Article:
I thought Cuckoo, the debut from Julia Crouch was a really good read, although I wasn’t as impressed with the author’s second book Every Vow You Break, so I had reservations before reading this book which I received through Amazon Vine. I’m really glad I gave it a go; an intriguing story backed up by skilful writing meant that this was an enjoyable read.
Peg has no childhood memories of being brought up by her lovely grandmother, Dolly in the same house as her obese aunt Jean. When Dolly starts suffering from dementia Peg decides to track down her father but maybe she should have left the past where it was? Peg is in a relationship with a much stronger partner, Loz who is pushing her to find out what it was that the family are reluctant to reveal to Peg. Events soon take a very dark turn as the two women dig into the past.
Julia Crouch manages to raise the tension in this book with the aid of Peg’s slowly returning , memories, the descriptions of the house where Dolly has hoarded stuff and Jean’s obesity are so well described it made my skin crawl. The reader may need to suspend a certain level of belief, particularly towards the end but it is no less thrilling for that. A book to become absorbed in and to be repulsed by in equal measures, I can’t wait for the next one.
See my reviews for Julia Crouch’s previous books
Every Vow you Break
My rating: 3 of 5 stars
I’m afraid I didn’t enjoy this story as much as Julia Crouch’s debut [[ASIN:B004P8ITIS Cuckoo] which I thought was a great read.
The first half of this book seemed to meander introducing us to Lara, her actor husband Marcus and their 3 children, teenage twins Olly and Bella plus 4 year old Jack. They are moving to Trout Island in New York as Marcus has been asked to play the lead part in MacBeth at the local theatre. There are lots of bemusing happenings in the creepy house, Olly finds some local layabouts and Bella falls in love. Meanwhile Lara decides that she is no longer in love with her husband partly due to her recent abortion which she felt he’d forced her into. It’s fair to say the break isn’t going to plan.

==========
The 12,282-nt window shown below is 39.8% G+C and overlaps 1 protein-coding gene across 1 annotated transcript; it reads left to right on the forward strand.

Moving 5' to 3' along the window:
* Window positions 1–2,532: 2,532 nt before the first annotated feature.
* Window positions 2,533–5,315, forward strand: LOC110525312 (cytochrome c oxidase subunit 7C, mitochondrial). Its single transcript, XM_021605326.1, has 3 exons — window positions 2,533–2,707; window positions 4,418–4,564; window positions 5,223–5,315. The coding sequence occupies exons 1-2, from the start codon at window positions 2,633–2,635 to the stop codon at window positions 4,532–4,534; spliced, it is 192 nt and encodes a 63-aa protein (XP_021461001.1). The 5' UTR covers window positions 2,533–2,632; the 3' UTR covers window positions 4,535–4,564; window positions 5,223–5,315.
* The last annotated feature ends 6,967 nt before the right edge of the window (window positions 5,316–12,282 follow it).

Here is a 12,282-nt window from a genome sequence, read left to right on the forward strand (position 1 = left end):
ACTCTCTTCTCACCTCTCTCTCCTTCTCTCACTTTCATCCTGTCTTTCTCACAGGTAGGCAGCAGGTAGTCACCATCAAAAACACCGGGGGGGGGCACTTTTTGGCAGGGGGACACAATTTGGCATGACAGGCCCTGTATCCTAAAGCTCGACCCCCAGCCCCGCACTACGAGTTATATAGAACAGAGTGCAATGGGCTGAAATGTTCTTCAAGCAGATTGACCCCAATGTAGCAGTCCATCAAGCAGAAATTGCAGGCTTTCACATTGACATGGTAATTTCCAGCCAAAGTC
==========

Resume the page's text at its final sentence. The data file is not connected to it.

After the very long build up, during which I didn’t warm to any of the characters, an awful lot happens in the last few chapters. As the main revelation had been fairly heavily signposted earlier, it wasn’t as exciting as it could have been. There are still a fair number of loose ends by the end of the book which added to my disappointment.
Hopefully Julia Crouch’s next offering will be more to my taste.
My rating: 5 of 5 stars
I liked this book and it certainly held my attention, I was eager to find out what happens to Polly and Rose the two best friends from Brighton who’d first met at the age of 7.
The book is set in a rural part of England near Bath and describes the pain and pleasures of renovating a home to bring up the perfect family, then…. Polly’s husband Christos has died and she wants to bring her boys back from Greece and Polly offers to let them stay.
At first I sympathised with Rose but as the book goes on it is slowly revealed how she is no innocent. The relationships between all the characters are well defined, Rose and her husband Gareth have recently gone through a bad patch and he is reluctently persuaded to let Polly stay, then things start to unravel but whose fault is it? I can’t say too much without spoiling the story but no character in this book is a role model.
I have wavered between a 4 and 5 start review mainly because I wasn’t overly convinced by the last section when Rose and Polly visit Brighton but make no mistake this is a great debut book and is not to be missed.